Budget 2020 Briefing

March 2020
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Pensions Savings Boost

Before the Budget there was much speculation that pension savings tax relief, currently available at the taxpayer’s marginal rate of income tax, would be cut. We were pleased that this did not materialize. However, there will be another Budget in November when this may be addressed again. It would be prudent for higher rate (£50,000* plus income) and top rate (£150,000 plus income) taxpayers, who have scope to fund their pension, to do so before the Autumn.  We will continue to make the case for the retention of marginal rate relief and the principle of 100% income tax deferral on pension savings. 


From 6 April 2020 individuals with threshold income (which is their income after deducting their own pension contributions) of £200,000 or less in a tax year will no longer be restricted by the tapered annual allowance in that tax year and their pension savings allowance will be £40,000.

Those with income between £100,000 and £125,000 can gain more tax relief by making pension contributions. They receive 40% income tax relief and reduce the income which counts towards a restriction on their personal allowance, the first £12,500 of income which is usually tax free. Someone with income of £125,000 could save £25,000 in a pension and restore the whole of their personal allowance, giving an effective rate of relief of 60% on their savings. 

Those with threshold income over £200,000 must work out their adjusted income (threshold income plus their own and any employer pension contributions to defined contribution schemes or pension defined benefit accrual). If adjusted income is over £240,000 the pension savings allowance will reduce by £2 for every £1 of adjusted income over £240,000.


Once adjusted income reaches £312,000 or more, the pensions allowance will remain at a flat £4,000 - less than the current £10,000. 

These high earners will need to consider other ways of saving for retirement.  For all who aspire to reach these levels of income, planning for retirement earlier in life, will be key to maximizing the tax subsidy on retirement savings.

The other restriction on tax relieved pension savings, the Lifetime Allowance, limits the value of all the private pensions an individual may draw down, at age 75 or on earlier death. This will rise to £1,073,000 from 6 April and with CPI inflation. Where an individual’s pensions exceed this there is a tax charge of 25% of the excess, if this is drawn as income or 55%, if taken as a lump sum.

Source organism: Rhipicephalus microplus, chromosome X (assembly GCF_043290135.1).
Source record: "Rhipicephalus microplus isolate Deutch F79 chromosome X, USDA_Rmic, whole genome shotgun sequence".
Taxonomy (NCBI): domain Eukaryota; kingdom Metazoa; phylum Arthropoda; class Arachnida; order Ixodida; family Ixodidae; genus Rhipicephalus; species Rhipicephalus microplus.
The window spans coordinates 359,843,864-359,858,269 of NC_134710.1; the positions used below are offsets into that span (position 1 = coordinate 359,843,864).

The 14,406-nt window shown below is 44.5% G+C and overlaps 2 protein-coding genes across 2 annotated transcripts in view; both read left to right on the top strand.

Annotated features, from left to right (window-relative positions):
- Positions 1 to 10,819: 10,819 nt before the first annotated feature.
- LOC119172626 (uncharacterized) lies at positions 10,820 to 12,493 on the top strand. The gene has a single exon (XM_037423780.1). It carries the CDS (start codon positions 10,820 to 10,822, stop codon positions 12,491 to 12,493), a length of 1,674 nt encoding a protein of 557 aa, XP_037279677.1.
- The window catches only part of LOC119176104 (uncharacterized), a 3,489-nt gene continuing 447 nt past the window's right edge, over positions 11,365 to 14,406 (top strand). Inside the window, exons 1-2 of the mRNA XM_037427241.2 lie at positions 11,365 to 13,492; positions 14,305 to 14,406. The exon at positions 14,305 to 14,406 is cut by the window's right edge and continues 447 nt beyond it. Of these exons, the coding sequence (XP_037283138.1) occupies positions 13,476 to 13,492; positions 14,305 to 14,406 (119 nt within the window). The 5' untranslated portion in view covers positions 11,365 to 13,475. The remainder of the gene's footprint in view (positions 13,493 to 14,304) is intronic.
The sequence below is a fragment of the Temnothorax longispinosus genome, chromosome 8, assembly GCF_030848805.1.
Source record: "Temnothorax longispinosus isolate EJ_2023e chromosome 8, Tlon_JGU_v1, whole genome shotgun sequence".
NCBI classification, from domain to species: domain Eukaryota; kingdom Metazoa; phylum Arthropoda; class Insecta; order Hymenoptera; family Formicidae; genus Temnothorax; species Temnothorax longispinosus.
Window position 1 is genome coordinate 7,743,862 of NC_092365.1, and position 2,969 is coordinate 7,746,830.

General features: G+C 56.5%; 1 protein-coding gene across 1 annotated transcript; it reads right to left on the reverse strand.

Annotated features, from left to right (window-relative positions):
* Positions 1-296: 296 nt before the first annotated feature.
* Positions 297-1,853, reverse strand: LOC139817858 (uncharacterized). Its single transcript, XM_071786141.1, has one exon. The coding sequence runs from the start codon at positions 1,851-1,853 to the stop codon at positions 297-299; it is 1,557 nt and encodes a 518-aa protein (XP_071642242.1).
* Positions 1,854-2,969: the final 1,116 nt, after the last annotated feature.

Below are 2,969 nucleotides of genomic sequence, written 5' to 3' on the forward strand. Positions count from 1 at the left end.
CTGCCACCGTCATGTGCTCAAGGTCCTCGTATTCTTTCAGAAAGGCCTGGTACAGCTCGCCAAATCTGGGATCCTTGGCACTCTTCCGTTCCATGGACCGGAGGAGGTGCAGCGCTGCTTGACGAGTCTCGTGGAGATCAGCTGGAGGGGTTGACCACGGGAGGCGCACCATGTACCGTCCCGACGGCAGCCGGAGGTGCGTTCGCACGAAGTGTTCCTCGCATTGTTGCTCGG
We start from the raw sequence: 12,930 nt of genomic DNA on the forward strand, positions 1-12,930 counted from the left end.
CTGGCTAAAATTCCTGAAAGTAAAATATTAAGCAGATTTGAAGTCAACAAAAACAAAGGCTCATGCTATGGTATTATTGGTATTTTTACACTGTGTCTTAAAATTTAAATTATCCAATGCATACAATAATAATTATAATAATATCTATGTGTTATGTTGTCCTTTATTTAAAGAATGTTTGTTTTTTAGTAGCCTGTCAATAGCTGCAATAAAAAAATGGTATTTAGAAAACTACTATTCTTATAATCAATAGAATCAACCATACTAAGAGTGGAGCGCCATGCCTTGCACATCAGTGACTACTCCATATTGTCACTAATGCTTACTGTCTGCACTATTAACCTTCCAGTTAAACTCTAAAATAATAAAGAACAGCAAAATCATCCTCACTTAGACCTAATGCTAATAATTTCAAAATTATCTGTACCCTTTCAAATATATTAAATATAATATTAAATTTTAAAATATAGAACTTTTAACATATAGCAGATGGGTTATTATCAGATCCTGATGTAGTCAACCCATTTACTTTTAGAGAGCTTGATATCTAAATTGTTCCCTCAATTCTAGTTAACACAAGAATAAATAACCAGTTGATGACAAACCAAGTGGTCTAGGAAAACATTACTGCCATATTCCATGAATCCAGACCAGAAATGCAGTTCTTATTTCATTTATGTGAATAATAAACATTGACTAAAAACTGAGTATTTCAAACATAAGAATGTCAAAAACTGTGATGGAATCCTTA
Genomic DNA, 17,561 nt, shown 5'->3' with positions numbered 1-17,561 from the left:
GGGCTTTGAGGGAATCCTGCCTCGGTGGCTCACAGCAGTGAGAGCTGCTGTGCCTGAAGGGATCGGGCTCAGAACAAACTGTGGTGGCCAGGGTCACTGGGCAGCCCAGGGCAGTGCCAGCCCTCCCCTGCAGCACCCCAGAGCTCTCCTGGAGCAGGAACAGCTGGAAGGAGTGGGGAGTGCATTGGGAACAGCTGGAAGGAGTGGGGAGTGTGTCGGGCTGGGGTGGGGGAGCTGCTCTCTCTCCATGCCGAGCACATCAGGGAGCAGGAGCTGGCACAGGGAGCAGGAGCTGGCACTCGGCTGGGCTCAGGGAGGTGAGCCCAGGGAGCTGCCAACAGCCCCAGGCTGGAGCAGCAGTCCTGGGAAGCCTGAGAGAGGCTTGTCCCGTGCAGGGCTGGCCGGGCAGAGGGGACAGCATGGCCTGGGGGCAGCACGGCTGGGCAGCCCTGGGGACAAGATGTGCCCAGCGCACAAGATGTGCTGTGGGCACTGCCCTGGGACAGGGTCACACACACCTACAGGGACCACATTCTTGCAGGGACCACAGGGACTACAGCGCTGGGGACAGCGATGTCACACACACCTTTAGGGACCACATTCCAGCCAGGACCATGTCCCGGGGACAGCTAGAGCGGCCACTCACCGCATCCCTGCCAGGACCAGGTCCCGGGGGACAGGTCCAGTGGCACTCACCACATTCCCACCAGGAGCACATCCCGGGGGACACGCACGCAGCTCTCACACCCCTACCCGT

Capital Gains Tax

There was no change in the rates of capital gains tax which remain at 10% and 20%, (18% and 28% for residential property). The annual tax-free allowance will increase from £12,000 to £12,300. 
There was an unpleasant surprise for entrepreneurs, whose tax rate remains at 10% when disposing of a qualifying business but with the lifetime limit immediately cut from £10 million to £1 million. 

Children’s Savings

A pleasant surprise was in store for under 18s, whose tax-exempt savings allowance will rise to £9,000 per year from 6 April. This more than doubles the allowance which can be saved in either Junior ISAs or Child Trust Funds. Parents or guardians can open these, but anyone may add to them. They may be invested in cash or stocks and shares. From 16 the child will be able to manage the investment and access it from 18.
Child Benefit and Tax-Free Childcare

A 1.7% increase in child benefit from April was confirmed but the threshold income at which this starts to be taxed remains at £50,000. Those with income in this bracket may restore their eligibility for tax free childcare by making pension savings, which reduce the income counted. 

Working parents of the under 12s will be able to use Tax Free Childcare accounts to fund wraparound childcare facilities provided by schools. These accounts, which can be used to fund registered childcare, nurseries and nannies, give parents a 20% subsidy of up to £2,000 per year on their savings into a Childcare account. This is not available to parents where one has income in excess of £100,000. As with child benefit, those with income in this bracket may restore their eligibility for tax free child benefit by making pension savings, which reduce the income counted.

Kay Ingram
Director of Public Policy

*Higher rate tax for Scottish resident taxpayers of 41% starts on incomes over £43,430

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